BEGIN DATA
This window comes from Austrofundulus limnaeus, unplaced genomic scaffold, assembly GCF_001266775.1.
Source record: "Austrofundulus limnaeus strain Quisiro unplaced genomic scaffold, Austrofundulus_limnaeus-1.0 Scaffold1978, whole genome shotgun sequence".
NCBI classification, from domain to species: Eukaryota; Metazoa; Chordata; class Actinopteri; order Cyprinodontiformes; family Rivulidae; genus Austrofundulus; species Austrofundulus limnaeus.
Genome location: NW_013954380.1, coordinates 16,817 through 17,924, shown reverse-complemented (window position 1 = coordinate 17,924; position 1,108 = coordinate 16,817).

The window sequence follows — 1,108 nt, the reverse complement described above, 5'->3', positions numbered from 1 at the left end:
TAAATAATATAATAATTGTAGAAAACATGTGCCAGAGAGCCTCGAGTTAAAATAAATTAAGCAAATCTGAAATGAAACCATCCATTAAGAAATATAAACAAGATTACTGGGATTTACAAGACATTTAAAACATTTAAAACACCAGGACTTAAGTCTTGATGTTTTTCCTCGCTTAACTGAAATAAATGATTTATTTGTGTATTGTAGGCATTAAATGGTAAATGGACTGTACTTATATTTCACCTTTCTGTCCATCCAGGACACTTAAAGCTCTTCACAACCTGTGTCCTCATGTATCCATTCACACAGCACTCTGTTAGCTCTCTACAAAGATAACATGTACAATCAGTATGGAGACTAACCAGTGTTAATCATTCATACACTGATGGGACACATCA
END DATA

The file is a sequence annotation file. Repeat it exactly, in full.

This window comes from Austrofundulus limnaeus, unplaced genomic scaffold, assembly GCF_001266775.1.
Source record: "Austrofundulus limnaeus strain Quisiro unplaced genomic scaffold, Austrofundulus_limnaeus-1.0 Scaffold1978, whole genome shotgun sequence".
NCBI classification, from domain to species: Eukaryota; Metazoa; Chordata; class Actinopteri; order Cyprinodontiformes; family Rivulidae; genus Austrofundulus; species Austrofundulus limnaeus.
Genome location: NW_013954380.1, coordinates 16,817 through 17,924, shown reverse-complemented (window position 1 = coordinate 17,924; position 1,108 = coordinate 16,817).

The window sequence follows — 1,108 nt, the reverse complement described above, 5'->3', positions numbered from 1 at the left end:
TAAATAATATAATAATTGTAGAAAACATGTGCCAGAGAGCCTCGAGTTAAAATAAATTAAGCAAATCTGAAATGAAACCATCCATTAAGAAATATAAACAAGATTACTGGGATTTACAAGACATTTAAAACATTTAAAACACCAGGACTTAAGTCTTGATGTTTTTCCTCGCTTAACTGAAATAAATGATTTATTTGTGTATTGTAGGCATTAAATGGTAAATGGACTGTACTTATATTTCACCTTTCTGTCCATCCAGGACACTTAAAGCTCTTCACAACCTGTGTCCTCATGTATCCATTCACACAGCACTCTGTTAGCTCTCTACAAAGATAACATGTACAATCAGTATGGAGACTAACCAGTGTTAATCATTCATACACTGATGGGACACATCA